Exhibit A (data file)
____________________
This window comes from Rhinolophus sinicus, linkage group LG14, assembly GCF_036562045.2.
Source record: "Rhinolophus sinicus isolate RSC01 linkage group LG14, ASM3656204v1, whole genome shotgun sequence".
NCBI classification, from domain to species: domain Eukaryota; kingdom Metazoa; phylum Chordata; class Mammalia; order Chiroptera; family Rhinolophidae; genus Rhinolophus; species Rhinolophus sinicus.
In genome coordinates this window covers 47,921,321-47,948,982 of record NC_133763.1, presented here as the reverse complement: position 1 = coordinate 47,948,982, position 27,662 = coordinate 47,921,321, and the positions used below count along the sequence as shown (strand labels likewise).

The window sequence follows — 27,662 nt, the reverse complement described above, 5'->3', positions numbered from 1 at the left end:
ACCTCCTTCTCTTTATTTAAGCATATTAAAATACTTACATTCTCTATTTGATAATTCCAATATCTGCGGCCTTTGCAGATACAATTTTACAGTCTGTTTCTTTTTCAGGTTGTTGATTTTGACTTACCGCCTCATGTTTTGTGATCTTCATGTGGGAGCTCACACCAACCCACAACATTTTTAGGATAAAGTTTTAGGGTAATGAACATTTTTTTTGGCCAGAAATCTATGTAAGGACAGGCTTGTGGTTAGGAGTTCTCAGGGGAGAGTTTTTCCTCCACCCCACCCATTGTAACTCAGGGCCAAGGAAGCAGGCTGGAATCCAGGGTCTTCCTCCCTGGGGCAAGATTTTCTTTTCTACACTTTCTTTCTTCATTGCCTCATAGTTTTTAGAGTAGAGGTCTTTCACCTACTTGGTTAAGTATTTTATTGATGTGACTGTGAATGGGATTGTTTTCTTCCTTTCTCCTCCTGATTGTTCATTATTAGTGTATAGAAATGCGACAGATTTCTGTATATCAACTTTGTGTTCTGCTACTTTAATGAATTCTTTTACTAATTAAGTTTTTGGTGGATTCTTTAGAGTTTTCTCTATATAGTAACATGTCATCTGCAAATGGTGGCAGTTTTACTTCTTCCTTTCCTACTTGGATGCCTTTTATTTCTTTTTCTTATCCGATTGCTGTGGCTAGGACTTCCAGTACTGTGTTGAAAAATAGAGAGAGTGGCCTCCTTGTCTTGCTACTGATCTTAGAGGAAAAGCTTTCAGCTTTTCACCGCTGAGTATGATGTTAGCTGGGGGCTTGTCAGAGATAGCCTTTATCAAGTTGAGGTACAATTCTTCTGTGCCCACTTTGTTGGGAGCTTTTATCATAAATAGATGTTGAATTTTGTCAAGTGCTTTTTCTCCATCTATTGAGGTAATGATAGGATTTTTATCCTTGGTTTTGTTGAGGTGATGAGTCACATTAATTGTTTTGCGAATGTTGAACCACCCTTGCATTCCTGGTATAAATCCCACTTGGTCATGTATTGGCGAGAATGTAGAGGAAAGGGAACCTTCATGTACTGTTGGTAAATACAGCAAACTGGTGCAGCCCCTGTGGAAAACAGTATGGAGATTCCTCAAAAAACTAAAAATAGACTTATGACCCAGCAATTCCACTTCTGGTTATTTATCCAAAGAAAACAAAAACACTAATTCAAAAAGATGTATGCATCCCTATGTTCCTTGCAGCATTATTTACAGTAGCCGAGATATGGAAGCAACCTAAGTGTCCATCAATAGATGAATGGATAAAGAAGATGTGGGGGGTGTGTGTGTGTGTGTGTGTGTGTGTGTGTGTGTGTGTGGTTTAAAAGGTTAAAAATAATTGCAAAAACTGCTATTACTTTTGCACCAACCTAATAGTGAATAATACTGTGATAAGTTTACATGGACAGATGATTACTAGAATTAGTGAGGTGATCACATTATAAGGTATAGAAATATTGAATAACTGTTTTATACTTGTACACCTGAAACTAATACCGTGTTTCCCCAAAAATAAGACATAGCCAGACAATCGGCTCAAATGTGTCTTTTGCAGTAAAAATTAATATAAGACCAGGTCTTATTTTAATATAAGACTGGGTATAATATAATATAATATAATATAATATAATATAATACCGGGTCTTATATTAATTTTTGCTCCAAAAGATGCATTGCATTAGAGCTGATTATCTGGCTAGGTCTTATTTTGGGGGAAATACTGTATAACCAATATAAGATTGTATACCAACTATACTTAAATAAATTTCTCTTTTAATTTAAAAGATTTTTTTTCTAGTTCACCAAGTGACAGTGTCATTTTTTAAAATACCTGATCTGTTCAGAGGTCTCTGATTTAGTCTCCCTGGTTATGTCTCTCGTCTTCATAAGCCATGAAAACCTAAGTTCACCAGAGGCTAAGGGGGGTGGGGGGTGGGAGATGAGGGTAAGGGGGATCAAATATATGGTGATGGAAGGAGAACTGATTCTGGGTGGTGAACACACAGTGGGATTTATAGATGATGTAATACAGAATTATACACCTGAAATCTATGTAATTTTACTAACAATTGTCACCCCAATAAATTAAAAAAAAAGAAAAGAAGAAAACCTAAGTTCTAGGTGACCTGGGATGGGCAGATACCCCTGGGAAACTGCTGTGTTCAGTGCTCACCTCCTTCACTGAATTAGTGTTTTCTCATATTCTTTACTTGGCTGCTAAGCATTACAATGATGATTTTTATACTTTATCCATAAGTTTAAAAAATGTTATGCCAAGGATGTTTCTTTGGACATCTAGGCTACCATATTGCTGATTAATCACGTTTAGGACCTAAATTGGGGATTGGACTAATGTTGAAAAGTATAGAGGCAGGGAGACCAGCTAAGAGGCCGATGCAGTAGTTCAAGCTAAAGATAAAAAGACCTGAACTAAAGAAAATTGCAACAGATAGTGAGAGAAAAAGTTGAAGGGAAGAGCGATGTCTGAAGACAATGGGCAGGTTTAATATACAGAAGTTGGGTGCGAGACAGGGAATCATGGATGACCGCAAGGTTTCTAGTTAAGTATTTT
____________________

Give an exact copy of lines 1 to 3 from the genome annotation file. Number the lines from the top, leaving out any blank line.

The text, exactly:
This window comes from Rhinolophus sinicus, linkage group LG14, assembly GCF_036562045.2.
Source record: "Rhinolophus sinicus isolate RSC01 linkage group LG14, ASM3656204v1, whole genome shotgun sequence".
NCBI classification, from domain to species: domain Eukaryota; kingdom Metazoa; phylum Chordata; class Mammalia; order Chiroptera; family Rhinolophidae; genus Rhinolophus; species Rhinolophus sinicus.